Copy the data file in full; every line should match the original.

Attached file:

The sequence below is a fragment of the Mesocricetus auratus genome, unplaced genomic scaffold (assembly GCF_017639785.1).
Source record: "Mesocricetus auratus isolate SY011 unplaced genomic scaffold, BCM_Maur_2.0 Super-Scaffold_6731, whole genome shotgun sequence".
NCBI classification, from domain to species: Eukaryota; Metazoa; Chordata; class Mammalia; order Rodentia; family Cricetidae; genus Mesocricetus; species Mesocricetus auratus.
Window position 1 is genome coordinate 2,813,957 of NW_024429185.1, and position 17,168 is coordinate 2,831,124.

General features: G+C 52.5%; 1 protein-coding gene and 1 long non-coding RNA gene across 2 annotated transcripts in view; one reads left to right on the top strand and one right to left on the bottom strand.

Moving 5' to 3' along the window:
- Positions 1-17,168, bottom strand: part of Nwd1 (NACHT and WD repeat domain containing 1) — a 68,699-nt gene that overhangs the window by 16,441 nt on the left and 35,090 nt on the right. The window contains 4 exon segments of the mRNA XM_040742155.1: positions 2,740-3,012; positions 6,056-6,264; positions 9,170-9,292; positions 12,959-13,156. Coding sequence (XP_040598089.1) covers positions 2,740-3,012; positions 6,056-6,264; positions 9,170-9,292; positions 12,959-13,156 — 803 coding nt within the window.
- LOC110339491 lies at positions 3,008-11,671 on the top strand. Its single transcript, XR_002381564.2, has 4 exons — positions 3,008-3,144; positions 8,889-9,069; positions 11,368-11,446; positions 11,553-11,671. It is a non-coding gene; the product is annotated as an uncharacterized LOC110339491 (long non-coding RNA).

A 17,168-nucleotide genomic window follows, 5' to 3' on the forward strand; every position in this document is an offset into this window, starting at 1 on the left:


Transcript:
The sequence below is a fragment of the Mesocricetus auratus genome, unplaced genomic scaffold (assembly GCF_017639785.1).
Source record: "Mesocricetus auratus isolate SY011 unplaced genomic scaffold, BCM_Maur_2.0 Super-Scaffold_6731, whole genome shotgun sequence".
NCBI classification, from domain to species: Eukaryota; Metazoa; Chordata; class Mammalia; order Rodentia; family Cricetidae; genus Mesocricetus; species Mesocricetus auratus.
Window position 1 is genome coordinate 2,813,957 of NW_024429185.1, and position 17,168 is coordinate 2,831,124.

General features: G+C 52.5%; 1 protein-coding gene and 1 long non-coding RNA gene across 2 annotated transcripts in view; one reads left to right on the top strand and one right to left on the bottom strand.

Moving 5' to 3' along the window:
- Positions 1-17,168, bottom strand: part of Nwd1 (NACHT and WD repeat domain containing 1) — a 68,699-nt gene that overhangs the window by 16,441 nt on the left and 35,090 nt on the right. The window contains 4 exon segments of the mRNA XM_040742155.1: positions 2,740-3,012; positions 6,056-6,264; positions 9,170-9,292; positions 12,959-13,156. Coding sequence (XP_040598089.1) covers positions 2,740-3,012; positions 6,056-6,264; positions 9,170-9,292; positions 12,959-13,156 — 803 coding nt within the window.
- LOC110339491 lies at positions 3,008-11,671 on the top strand. Its single transcript, XR_002381564.2, has 4 exons — positions 3,008-3,144; positions 8,889-9,069; positions 11,368-11,446; positions 11,553-11,671. It is a non-coding gene; the product is annotated as an uncharacterized LOC110339491 (long non-coding RNA).

A 17,168-nucleotide genomic window follows, 5' to 3' on the forward strand; every position in this document is an offset into this window, starting at 1 on the left: